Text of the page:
Posts Tagged ‘hive mind’

John Doe blogger is 'Person of the Year'

Monday, December 18th, 2006

Time

Few publications in the world take themselves as seriously as Time magazine, and Christmas each year finds it at its most unctuous and self-important, as Time chooses its “Person of the Year”. This year, the award for newsmaker of 2006 is given to “You” – the internet user.

But perhaps not you or me. The kind of internet user lauded by Time doesn’t do what most of us do – window shopping on eBay, adding bon mots to Popbitch or Something Awful, or grazing for free music. It has in mind a special idealised kind of “You” – the wiki-fiddling, bloggers of Web 2.0, or the “citizens of the new digital democracy” as Time editor Richard Stengler calls them.
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10% of US net users 'addicted, needing therapy' (other 90% too burned out to respond)

Friday, December 1st, 2006
Interesting quotes here. But why the social pressure?

The American obsession with therapy may almost be considered as a neurosis in its own right. But quacks see promising material in a growing number of internet addicts.

“6 percent to 10 percent of the approximately 189 million Internet users in this country have a dependency that can be as destructive as alcoholism and drug addiction, and they are rushing to treat it,” reports the New York Times.

Staff at an Illinois hospital said they see similar signs of withdrawal in net addicts patients as in alcoholics or drug addicts, including “profuse sweating, severe anxiety and paranoid symptoms”.

But is it so harmful?

Something very strange is happening, to be sure. Consider the reaction around the web to a column in the Los Angeles Times this week by linguistics professor Naomi Baron. She expresses concern that the shallow nature of reading on the web diminished her students ability to reason.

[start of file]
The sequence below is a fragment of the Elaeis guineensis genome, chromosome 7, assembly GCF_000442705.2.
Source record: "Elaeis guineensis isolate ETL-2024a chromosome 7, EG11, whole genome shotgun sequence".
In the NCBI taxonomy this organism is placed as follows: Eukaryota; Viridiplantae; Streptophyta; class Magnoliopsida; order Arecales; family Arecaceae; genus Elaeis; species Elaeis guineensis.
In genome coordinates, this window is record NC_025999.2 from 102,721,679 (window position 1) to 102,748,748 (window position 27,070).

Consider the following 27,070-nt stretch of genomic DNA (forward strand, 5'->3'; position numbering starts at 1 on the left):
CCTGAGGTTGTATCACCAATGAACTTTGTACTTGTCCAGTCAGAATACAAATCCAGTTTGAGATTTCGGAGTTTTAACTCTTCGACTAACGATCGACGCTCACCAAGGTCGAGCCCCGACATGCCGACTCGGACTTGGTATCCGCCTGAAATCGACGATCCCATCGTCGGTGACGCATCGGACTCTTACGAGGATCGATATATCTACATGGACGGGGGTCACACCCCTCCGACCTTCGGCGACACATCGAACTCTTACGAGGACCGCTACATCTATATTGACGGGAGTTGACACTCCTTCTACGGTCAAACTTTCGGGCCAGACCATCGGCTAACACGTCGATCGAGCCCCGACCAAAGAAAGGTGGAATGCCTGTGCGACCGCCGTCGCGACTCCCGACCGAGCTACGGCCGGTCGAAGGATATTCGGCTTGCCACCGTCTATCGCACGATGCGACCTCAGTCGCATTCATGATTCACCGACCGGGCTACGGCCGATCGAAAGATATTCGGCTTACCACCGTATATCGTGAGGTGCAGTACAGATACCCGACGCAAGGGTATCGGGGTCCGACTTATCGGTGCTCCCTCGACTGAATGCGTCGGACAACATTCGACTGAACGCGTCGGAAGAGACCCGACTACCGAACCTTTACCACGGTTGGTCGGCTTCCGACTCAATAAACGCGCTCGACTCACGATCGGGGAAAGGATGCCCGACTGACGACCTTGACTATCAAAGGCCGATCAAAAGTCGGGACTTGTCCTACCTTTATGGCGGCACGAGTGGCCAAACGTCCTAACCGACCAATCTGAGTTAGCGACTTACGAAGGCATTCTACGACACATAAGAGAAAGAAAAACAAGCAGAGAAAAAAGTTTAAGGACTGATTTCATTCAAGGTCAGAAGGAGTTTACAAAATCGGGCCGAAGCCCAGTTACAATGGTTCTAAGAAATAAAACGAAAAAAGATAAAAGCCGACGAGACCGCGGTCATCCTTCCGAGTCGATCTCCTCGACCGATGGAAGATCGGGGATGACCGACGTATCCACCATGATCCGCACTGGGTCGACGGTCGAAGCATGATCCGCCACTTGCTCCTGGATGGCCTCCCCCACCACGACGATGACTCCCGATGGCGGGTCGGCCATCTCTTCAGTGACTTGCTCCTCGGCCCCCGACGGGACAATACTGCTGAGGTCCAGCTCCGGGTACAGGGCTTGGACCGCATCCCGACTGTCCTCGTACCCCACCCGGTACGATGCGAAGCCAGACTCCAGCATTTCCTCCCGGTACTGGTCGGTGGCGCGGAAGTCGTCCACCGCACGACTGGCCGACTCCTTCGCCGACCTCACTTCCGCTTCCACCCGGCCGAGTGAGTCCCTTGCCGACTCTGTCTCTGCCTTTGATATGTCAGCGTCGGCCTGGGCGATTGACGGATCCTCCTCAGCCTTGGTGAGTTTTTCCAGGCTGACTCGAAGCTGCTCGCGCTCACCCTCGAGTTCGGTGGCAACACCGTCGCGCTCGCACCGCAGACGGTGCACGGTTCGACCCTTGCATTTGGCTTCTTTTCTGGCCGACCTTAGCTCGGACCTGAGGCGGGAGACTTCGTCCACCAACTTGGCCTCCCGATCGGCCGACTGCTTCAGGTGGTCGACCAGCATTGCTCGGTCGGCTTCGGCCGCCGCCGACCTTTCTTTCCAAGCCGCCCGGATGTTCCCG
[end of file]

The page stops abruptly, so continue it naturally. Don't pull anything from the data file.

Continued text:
She’s isn’t the first to observe this. Academic researchers have found that net use creates a “problem solving deficit disorder” amongst children, and cognitive scientists have discovered the bombardment of email depletes IQ “faster than marijuana”.

Baron wrote,

“If we approach the written word primarily through search-and-seizure rather than sustained encounter-and-contemplation, we risk losing a critical element of what it means to be an educated, literate society.”

Two years ago one would have expected bloggers to leap up on the Professor, admonish her for being a Luddite, and give her a generally thorough ‘Fisking’.

But instead her column provoked an outpouring of empathy.

“It actually destroys brain cells or something, because if I’ve been doing too much online reading, I lose the patience for following a sustained or subtle argument, or reading a complex novel,”

wrote Body and Soul blog’s ‘Jeanne D’arc’.

“As a fellow sufferer, lemme tell ya, the phenomenon that Jeanne D’arc is describing up there is real, and more than a little worrisome when you first notice it. It just feels so … organic, somehow, like you’ve damaged a part of the brain itself,”

sympathizes blogger Jack O’Toole.

” I’ll run into a sentence that suddenly reminds me of something — and then spend the next minute staring into space thinking of something entirely unrelated to the book at hand. Eventually I snap back, but obviously this behavior reduces both my reading rate and my reading comprehension,”

writes journalist and blogger Kevin Drum.

“Is this really because of blogging? I don’t know for sure, but it feels like it’s related to blogging, and it’s a real problem. As wonderful as blogs, magazines, and newspapers are, there’s simply no way to really learn about a subject except by reading a book – and the less I do that, the less I understand about the broader, deeper issues that go beyond merely the outrage of the day.”

To which one wag comments –

“I’m not sure if that argument really has any validity….Hey look, a bird!”

Ironically, in a recent survey, 48.7 per cent of bloggers cited ‘therapy’ as their primary reason for maintaing a weblog. So this is a ‘cure’ that’s turning out to be worse than the disease. Says Jeanne D’arc —

“I need to get away from the fast and facile and let my brain heal. It actually feels like recovering a bit of humanity that I forgot I had.”

Whatever happened to… The Wisdom of Crowds?

Saturday, November 11th, 2006